Another reason patenting can be expensive is the time and resources required to conduct a thorough patent search and examination. Before a patent can be granted, a search must be conducted to ensure that the invention is truly new and non-obvious. This search can be time-consuming and costly, as it may require reviewing a large number of patents and other publications.
Additionally, the patent examination process can be costly and time-consuming as well. The patent office will conduct a thorough examination of the patent application to ensure that it meets all legal requirements and that the invention is novel and non-obvious. This examination process can take several years and may require multiple rounds of revisions and resubmissions.
Lastly, the cost of patent maintenance is also a factor in the overall cost of patenting. Patents need to be maintained by paying maintenance fees, which are due periodically to keep the patent in force.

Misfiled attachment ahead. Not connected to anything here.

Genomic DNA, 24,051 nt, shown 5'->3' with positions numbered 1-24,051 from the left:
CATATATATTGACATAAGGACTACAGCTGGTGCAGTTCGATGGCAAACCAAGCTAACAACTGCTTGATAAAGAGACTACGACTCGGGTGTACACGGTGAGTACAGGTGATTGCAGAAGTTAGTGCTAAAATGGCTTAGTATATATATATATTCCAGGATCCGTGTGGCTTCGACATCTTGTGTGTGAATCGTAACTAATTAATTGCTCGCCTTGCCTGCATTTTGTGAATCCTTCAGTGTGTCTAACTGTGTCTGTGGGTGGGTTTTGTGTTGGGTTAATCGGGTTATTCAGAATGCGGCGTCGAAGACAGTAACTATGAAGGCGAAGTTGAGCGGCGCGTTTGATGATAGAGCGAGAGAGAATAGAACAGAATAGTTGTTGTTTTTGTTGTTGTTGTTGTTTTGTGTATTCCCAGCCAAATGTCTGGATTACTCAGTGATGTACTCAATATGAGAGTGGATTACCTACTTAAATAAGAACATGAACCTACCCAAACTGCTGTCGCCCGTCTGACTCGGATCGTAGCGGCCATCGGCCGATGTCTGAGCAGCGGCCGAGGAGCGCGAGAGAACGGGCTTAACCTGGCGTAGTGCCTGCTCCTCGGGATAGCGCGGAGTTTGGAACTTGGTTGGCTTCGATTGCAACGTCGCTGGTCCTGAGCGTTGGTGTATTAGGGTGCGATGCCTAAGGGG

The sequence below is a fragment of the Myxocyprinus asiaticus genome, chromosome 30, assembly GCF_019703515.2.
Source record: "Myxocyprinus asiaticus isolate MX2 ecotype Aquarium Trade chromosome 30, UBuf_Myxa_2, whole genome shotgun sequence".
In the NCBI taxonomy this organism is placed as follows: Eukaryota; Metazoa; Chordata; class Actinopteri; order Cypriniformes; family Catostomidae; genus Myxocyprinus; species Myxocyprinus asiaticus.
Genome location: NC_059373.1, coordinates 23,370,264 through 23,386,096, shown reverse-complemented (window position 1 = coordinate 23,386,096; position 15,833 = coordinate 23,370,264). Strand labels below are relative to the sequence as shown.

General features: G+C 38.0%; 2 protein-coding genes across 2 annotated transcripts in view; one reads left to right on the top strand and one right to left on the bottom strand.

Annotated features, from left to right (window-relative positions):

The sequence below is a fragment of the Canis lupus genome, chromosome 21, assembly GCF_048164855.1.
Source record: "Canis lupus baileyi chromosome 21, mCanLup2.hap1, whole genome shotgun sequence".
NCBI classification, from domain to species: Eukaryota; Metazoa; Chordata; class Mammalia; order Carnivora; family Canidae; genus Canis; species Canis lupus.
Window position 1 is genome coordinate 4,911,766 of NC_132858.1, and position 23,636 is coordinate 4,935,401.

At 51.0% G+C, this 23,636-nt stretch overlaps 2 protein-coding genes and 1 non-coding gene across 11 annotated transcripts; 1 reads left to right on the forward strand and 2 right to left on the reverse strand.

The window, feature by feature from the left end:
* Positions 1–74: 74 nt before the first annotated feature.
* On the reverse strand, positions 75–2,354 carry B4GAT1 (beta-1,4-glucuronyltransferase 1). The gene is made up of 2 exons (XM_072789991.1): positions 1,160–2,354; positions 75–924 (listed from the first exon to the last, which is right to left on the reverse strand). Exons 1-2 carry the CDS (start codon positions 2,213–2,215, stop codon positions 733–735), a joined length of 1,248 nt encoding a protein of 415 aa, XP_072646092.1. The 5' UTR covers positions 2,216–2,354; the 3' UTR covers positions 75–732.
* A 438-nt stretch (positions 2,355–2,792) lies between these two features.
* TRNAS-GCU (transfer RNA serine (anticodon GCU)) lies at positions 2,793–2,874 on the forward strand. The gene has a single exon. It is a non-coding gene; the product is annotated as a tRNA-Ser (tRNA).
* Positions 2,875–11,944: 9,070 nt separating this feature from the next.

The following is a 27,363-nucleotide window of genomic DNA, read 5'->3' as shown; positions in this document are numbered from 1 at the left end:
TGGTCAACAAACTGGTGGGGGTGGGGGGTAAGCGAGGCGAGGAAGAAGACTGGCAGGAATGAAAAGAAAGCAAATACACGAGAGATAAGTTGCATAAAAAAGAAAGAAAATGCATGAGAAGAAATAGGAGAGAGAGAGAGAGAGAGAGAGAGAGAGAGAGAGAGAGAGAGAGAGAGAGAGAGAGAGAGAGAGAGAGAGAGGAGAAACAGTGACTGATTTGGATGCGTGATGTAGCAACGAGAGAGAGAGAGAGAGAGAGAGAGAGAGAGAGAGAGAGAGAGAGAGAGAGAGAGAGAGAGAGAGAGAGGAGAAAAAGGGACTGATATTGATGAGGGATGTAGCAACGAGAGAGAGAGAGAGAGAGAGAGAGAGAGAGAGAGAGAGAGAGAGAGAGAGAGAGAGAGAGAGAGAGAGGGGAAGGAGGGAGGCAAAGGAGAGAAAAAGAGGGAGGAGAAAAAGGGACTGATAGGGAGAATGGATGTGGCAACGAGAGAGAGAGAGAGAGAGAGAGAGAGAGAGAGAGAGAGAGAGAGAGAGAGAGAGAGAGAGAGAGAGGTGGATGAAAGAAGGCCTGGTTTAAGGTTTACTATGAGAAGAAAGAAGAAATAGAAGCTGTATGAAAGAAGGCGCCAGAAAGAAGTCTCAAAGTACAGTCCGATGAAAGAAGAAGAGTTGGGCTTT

In summary, the process of patenting is complex and time-consuming, which can add to the overall cost. Additionally, the cost of patenting can also include the cost of hiring a patent attorney, conducting a patent search, and the cost of maintenance fees.
Provisional patent applications can be a low cost option
Provisional patent applications can help reduce the cost of patenting in a few ways:
- Lower filing fee: The cost of filing a provisional patent application is typically lower than the cost of filing a non-provisional patent application. This can help save money upfront.
- No requirement for formal drawings: Provisional patent applications do not require formal drawings, which can save money on the cost of preparing and submitting drawings.
- No requirement for claims: Provisional patent applications do not require claims, which can save money on the cost of drafting and submitting claims.
- Establish an early priority date: Filing a provisional patent application can establish an early priority date for your invention. This can be important if you later decide to file a non-provisional patent application, as it can help you secure a patent more quickly and cost-effectively.
- Test the market: Provisional patent applications can be a good way to test the market for your invention before incurring the cost of a full patent application. You can use the 12-month window to gauge interest in your invention and see if it’s worth investing in a full patent application.